Ludwig, Robert, and Alfred Nobel founded an oil company in Baku, Azerbaijan in 1876, and transformed it into a shareholding company headquartered in St. Petersburg in 1879. At the start of the 20th century, 50% of the world’s oil extraction was centered in Baku, and the Nobel brothers owned about 40% of that production. They named their company Branoble, which was short for “Nobel Brothers” in Russian, and by 1916, they were the largest oil company in Russia. The firm could not withstand the Russian Revolution, thus when Bolsheviks seized power in Baku in 1920, they nationalized all oil production in Azerbaijan.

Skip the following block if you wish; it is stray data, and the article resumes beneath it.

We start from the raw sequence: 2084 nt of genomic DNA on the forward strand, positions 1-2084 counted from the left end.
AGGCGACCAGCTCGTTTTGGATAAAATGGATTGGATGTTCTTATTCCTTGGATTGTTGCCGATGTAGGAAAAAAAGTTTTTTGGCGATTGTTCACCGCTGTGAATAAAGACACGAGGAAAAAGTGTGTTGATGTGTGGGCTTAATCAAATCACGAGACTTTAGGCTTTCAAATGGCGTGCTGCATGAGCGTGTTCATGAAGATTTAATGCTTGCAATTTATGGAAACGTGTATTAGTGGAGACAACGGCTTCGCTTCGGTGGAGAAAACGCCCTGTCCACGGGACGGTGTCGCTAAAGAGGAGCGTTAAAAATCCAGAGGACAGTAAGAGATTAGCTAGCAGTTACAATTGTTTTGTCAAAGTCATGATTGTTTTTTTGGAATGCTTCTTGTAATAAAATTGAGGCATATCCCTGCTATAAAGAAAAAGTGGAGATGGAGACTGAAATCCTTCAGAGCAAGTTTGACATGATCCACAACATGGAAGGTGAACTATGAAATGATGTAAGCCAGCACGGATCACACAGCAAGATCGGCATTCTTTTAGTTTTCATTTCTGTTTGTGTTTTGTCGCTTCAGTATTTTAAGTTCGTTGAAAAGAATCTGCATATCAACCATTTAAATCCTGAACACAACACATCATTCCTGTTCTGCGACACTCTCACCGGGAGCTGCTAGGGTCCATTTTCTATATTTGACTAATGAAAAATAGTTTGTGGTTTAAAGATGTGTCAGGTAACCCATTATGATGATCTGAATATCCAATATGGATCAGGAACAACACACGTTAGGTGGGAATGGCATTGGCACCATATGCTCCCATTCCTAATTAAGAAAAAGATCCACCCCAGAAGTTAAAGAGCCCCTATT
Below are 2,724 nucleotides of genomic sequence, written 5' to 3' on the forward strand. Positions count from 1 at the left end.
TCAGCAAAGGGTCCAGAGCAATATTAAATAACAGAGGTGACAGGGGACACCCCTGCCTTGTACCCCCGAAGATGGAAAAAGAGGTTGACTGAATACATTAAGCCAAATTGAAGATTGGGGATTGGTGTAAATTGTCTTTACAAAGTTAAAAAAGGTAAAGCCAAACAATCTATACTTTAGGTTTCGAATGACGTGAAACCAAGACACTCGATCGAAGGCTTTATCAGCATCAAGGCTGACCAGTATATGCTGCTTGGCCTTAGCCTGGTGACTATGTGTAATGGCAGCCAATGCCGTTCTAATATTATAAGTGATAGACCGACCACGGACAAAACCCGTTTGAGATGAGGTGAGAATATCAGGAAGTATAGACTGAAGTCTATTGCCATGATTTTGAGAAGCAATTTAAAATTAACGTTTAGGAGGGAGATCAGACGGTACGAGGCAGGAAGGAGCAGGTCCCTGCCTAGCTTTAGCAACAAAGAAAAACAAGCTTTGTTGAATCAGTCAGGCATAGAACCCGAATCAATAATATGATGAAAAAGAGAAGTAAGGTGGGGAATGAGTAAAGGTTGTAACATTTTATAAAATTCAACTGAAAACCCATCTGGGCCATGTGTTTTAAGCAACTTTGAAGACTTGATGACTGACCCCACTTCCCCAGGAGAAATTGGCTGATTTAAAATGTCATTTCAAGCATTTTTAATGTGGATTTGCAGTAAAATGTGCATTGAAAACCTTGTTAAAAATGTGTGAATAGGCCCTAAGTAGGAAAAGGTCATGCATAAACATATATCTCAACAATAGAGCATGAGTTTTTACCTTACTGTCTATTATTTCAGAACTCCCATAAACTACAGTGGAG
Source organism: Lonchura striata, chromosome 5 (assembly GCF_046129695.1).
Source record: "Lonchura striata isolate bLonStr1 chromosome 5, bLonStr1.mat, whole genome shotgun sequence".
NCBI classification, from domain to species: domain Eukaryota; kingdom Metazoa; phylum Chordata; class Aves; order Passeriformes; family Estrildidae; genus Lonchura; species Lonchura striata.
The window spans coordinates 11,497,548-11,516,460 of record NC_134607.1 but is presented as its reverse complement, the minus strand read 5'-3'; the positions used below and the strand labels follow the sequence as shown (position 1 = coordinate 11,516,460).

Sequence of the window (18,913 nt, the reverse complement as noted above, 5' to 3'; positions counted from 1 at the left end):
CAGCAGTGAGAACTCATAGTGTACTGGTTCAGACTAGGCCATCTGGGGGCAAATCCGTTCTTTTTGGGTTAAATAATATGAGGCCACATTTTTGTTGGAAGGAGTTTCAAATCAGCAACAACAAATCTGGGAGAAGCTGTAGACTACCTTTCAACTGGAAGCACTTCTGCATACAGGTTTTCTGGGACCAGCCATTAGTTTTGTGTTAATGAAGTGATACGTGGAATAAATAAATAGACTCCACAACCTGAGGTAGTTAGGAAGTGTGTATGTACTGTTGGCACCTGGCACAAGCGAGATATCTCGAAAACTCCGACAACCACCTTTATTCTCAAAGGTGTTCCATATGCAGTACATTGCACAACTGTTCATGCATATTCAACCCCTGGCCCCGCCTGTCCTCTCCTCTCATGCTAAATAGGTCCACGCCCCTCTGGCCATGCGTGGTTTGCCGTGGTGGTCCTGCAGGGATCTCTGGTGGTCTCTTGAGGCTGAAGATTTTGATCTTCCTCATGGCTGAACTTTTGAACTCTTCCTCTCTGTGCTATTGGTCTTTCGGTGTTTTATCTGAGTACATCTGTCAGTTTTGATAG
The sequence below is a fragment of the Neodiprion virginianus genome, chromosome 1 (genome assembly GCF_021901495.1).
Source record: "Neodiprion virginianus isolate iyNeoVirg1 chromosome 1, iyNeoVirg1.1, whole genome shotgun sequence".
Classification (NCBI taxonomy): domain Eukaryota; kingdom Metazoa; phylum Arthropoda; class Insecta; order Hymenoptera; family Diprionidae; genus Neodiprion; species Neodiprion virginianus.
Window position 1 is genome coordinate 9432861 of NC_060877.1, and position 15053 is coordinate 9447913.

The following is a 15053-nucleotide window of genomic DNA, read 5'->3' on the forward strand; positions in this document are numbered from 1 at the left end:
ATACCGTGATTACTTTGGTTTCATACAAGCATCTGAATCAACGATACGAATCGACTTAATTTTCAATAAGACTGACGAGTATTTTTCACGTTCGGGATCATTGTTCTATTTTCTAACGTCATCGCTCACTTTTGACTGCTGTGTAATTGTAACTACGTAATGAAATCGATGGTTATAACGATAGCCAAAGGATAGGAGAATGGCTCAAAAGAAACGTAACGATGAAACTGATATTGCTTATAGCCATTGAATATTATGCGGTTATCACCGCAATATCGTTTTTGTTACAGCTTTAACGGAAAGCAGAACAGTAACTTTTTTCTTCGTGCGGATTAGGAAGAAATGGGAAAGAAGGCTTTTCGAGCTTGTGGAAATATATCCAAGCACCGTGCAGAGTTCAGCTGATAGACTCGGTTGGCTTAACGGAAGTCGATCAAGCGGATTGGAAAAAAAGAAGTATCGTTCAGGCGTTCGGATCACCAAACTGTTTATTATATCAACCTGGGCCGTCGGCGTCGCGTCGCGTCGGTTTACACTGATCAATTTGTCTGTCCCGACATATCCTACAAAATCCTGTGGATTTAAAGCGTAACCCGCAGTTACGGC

Alfred Nobel, famous for the invention of dynamite, and the largest individual investor in the company, endowed $265 million to the fund for the Nobel prize after his death in 1896. About 12% of his personal capital came from his shares in the family’s oil business. It is thought that as much of 22% of the foundation’s endowment comes from wealth earned from the Branoble oil company. Alfred felt strongly about supporting the Nobel Foundation. The first Nobel Prize was awarded to his brother Ludwig by the Imperial Russian Technological Society in 1888 for his contributions to the oil and metallurgy sector. Alfred’s Will specified the fields in which the Nobel Prize should be awarded, and stated that the Nobel Peace Prize should be awarded to “the person who shall have done the most or the best work for fraternity between nations and the abolition or reduction of standing armies and the formation and spreading of peace congress.”
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